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Do You Run Down the Mountain or Descend? That All Depends on Your Native Language!

 

Thursday, March 18, 2021

​Have you ever wondered why a foreign language may sound “wrong" when you've translated it into English?  It's because that language may express certain parts of speech differently. Different groups of languages use verbs to express different aspects of motion, and the people who speak these different languages expect to hear motion described in a certain way.

Samantha Emerson LectureSamantha Emerson, Ph.D., conducted a study focused on what listeners' expectations were for the expression of motion. For example, what does an English speaker expect to hear, versus what a Spanish speaker expects to hear, when discussing someone headed down the mountain?

An English speaker expects the manner of the motion (or how the motion verb is carried out) to be included in the verb or come first, hence, the phrase “run down the mountain." 'Run' describes how the subject is moving (the manner), and 'down' describes where the subject is moving (or, the path of the verb). A Spanish speaker, on the other hand, expects the path to be the important part; therefore, a phrase like “descend the mountain running" is used.  'Descend' tells us where the subject is going (the path), and 'running' tells us how the subject is moving (the manner).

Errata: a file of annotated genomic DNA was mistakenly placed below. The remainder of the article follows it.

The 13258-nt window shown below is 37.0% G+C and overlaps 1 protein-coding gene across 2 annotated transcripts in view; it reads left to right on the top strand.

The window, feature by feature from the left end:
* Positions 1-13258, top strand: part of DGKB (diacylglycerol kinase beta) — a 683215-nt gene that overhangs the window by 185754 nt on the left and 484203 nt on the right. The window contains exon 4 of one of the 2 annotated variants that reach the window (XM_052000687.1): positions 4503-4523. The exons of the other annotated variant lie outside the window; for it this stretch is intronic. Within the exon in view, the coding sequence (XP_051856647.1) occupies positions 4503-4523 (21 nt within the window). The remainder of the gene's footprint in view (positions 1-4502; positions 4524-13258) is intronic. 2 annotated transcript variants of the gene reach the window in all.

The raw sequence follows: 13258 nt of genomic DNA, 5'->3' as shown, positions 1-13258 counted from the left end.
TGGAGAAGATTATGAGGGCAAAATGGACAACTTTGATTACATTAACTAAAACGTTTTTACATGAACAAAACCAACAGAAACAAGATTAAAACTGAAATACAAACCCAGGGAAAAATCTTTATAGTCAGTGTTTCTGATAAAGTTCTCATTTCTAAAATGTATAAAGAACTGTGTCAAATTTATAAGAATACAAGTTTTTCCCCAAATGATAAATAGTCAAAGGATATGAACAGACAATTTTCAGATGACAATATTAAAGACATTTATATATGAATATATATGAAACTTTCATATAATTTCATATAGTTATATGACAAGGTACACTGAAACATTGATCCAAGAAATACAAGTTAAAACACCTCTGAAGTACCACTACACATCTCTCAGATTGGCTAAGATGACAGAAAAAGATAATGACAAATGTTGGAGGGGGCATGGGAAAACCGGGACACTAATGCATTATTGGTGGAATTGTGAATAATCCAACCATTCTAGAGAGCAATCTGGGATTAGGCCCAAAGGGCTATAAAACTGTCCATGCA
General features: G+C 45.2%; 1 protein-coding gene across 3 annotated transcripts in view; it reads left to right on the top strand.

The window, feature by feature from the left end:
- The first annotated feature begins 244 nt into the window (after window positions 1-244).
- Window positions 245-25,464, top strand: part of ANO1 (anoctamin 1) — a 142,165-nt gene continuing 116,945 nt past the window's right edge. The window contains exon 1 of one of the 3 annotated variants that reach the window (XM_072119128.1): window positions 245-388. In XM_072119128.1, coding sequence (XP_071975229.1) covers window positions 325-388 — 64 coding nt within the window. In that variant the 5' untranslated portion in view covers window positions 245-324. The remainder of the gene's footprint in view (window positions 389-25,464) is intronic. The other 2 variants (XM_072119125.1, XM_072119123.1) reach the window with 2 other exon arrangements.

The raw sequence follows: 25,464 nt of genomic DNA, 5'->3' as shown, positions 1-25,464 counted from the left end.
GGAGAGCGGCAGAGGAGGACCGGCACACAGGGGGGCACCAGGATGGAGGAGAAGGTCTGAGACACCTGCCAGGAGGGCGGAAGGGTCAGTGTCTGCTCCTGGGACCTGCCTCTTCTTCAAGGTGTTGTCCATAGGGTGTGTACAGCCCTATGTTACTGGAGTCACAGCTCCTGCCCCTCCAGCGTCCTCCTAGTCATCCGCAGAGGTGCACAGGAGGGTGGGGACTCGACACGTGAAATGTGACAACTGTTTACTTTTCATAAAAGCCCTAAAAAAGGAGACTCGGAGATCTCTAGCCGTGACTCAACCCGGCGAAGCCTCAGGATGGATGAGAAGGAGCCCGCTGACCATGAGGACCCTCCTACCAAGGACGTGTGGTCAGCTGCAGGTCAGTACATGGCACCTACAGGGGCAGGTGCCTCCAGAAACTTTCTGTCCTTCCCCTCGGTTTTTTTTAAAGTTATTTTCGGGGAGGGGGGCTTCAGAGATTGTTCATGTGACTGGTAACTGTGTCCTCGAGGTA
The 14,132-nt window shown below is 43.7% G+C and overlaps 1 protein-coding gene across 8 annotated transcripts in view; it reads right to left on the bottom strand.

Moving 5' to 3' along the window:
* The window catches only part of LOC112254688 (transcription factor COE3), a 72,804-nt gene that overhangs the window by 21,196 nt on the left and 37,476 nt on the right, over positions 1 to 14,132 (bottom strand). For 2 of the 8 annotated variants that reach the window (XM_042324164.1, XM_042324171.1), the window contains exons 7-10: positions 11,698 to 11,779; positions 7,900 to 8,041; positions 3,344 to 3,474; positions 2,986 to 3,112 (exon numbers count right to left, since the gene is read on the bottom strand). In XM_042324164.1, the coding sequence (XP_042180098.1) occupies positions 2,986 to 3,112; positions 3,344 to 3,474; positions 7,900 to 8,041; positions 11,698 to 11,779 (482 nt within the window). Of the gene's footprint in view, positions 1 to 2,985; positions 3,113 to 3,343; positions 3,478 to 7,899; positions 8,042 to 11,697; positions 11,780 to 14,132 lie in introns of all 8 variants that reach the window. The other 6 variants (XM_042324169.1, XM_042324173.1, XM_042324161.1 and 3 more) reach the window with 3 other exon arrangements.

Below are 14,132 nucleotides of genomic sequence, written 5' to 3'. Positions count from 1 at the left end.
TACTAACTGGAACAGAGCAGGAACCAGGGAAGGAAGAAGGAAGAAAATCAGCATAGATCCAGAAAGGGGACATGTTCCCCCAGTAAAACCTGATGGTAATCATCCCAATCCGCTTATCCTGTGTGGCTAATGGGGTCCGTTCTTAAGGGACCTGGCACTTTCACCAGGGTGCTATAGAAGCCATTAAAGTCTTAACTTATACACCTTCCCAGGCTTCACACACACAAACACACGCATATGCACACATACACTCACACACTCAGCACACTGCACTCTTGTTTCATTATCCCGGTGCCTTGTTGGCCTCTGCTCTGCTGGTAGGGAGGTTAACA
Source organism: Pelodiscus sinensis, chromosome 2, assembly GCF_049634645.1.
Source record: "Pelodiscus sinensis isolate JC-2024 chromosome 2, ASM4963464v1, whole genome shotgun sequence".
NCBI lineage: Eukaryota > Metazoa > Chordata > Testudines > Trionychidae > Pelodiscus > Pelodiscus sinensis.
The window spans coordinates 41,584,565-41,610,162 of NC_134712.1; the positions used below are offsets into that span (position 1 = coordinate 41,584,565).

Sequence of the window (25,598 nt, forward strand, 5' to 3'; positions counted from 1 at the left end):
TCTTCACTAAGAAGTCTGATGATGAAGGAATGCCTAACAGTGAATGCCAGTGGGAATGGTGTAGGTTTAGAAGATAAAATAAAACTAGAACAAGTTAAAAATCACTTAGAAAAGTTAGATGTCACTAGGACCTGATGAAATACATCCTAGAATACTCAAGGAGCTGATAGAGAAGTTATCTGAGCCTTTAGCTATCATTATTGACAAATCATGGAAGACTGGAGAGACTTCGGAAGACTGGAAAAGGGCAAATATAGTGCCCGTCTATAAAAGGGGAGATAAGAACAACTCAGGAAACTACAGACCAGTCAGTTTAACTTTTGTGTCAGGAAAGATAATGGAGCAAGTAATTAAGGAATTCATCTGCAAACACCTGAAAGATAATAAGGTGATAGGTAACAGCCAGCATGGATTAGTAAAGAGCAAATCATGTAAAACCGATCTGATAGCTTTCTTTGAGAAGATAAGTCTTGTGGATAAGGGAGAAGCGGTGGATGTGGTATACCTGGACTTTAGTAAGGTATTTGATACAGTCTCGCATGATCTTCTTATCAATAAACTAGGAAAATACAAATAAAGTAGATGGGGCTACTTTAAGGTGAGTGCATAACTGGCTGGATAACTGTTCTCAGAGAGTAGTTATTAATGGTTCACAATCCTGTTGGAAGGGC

“The important thing about this paper is it's the first one to show that not only do we talk about motion differently, but it effects the way we think about motion, even though physical motions happen the same way regardless," noted Emerson, who is now a researcher at the Center for Childhood Deafness, Language and Learning at Boys Town National Research Hospital®.

The answers to these questions are important. The findings from this research could eventually help those trying to learn a second language. It could also assist people with developmental language disorder in understanding patterns beyond the basic rules of grammar in their native language.

“They tell us something about learning a new language," said Emerson. “Learning to speak a language fluently involves more than just the rules of grammar. This (study) provides a neural basis for observations about how we prefer to talk about motion, but also affects how easy it is to process other people's speech."

Learn how the researchers created this fascinating study.